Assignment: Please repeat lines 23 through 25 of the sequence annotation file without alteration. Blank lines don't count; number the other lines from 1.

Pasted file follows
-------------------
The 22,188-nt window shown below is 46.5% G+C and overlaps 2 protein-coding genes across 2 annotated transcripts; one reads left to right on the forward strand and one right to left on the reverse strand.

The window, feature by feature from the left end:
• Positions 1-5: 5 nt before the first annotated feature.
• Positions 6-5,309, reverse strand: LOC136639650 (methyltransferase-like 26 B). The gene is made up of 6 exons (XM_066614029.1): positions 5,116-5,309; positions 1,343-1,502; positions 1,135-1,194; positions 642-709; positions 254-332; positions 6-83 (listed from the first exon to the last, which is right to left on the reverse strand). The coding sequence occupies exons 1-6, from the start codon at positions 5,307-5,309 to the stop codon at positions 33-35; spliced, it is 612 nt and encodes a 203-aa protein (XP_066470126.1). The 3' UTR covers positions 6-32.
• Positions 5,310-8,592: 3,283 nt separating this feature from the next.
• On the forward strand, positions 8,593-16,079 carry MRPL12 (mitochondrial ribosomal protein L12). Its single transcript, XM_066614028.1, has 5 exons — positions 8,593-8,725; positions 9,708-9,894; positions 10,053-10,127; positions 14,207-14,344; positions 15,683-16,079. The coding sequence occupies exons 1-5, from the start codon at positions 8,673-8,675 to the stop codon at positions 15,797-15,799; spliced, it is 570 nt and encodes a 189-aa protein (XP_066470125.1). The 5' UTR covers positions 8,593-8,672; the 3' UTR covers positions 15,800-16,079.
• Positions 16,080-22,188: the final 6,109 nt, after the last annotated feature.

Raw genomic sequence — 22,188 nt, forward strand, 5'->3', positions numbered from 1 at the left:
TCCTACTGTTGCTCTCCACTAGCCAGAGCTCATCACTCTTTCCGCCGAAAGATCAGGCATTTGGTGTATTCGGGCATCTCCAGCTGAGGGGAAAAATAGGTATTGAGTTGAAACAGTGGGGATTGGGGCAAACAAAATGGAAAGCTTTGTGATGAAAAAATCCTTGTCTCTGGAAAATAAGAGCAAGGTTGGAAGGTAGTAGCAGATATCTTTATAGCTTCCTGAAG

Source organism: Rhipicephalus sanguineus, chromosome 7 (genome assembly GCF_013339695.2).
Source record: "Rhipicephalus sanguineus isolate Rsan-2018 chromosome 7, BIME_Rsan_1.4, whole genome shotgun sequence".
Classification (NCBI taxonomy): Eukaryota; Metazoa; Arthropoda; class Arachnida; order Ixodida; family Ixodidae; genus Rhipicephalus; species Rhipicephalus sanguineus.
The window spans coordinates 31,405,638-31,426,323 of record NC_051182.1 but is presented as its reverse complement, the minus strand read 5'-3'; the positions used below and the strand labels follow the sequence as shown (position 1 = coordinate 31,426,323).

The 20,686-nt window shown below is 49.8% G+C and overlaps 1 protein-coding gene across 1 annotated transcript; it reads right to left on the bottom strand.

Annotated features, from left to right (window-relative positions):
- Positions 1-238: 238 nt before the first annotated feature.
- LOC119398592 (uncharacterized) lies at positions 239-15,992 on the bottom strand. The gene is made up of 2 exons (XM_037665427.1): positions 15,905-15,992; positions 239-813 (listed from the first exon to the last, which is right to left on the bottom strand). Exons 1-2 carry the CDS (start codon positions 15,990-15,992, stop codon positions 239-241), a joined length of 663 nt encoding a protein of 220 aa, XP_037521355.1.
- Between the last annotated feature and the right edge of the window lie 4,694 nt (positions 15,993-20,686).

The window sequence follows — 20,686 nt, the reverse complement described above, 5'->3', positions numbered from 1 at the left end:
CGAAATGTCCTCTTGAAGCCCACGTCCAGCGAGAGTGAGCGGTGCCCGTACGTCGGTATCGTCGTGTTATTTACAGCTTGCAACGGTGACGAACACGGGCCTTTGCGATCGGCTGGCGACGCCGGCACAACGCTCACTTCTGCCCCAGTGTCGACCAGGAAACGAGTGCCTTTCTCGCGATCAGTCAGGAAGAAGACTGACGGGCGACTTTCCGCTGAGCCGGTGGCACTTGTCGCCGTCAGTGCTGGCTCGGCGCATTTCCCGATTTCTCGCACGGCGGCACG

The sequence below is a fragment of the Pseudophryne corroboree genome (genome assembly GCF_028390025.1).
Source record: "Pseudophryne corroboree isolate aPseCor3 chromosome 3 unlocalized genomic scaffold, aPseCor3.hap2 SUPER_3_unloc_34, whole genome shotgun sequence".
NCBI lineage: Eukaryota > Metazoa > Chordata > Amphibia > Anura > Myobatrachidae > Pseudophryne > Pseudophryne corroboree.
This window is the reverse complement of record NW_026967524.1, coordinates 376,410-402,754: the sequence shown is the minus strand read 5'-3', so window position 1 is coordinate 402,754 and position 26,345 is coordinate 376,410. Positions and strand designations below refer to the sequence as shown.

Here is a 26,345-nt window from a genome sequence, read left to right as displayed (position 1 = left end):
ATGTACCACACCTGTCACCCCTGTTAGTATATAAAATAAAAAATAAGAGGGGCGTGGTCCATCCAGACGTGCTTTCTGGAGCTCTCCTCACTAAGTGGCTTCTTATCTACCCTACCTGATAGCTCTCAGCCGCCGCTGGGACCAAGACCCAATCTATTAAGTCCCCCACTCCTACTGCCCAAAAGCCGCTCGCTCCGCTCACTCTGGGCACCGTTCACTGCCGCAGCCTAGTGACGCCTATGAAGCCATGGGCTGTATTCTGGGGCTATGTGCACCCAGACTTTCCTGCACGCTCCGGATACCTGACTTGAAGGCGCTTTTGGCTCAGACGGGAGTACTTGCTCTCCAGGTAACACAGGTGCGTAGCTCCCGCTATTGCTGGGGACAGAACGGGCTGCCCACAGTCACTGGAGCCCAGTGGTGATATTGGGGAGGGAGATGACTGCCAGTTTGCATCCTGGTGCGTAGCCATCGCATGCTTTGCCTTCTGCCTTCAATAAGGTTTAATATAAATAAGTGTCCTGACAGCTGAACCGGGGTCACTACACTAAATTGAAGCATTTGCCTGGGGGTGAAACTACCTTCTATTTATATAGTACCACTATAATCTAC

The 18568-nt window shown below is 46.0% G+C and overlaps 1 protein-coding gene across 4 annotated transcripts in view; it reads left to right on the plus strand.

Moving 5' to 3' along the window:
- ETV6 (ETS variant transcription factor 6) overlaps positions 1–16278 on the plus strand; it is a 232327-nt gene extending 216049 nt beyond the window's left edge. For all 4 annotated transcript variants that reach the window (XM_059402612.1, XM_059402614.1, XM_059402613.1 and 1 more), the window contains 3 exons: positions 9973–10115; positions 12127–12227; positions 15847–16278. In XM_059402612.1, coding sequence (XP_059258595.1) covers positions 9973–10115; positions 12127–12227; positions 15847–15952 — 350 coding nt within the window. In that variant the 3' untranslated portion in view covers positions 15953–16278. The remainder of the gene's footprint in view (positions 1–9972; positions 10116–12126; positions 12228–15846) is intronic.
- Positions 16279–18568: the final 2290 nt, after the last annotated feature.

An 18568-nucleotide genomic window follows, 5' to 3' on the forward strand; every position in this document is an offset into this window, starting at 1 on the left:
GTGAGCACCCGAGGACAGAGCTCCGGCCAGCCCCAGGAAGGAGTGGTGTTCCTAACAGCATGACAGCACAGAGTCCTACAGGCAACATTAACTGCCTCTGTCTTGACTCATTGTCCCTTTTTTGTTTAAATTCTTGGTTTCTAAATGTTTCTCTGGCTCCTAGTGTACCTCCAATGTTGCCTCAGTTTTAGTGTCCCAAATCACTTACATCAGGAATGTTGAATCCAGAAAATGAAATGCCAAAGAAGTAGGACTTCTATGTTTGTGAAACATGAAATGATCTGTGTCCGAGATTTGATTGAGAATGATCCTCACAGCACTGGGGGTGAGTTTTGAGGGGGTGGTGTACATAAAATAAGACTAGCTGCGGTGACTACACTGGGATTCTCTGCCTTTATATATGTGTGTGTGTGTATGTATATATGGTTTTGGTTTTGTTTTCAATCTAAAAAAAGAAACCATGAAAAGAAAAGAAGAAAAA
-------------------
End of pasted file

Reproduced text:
NCBI lineage: Eukaryota > Metazoa > Chordata > Amphibia > Anura > Myobatrachidae > Pseudophryne > Pseudophryne corroboree.
This window is the reverse complement of record NW_026967524.1, coordinates 376,410-402,754: the sequence shown is the minus strand read 5'-3', so window position 1 is coordinate 402,754 and position 26,345 is coordinate 376,410. Positions and strand designations below refer to the sequence as shown.

Here is a 26,345-nt window from a genome sequence, read left to right as displayed (position 1 = left end):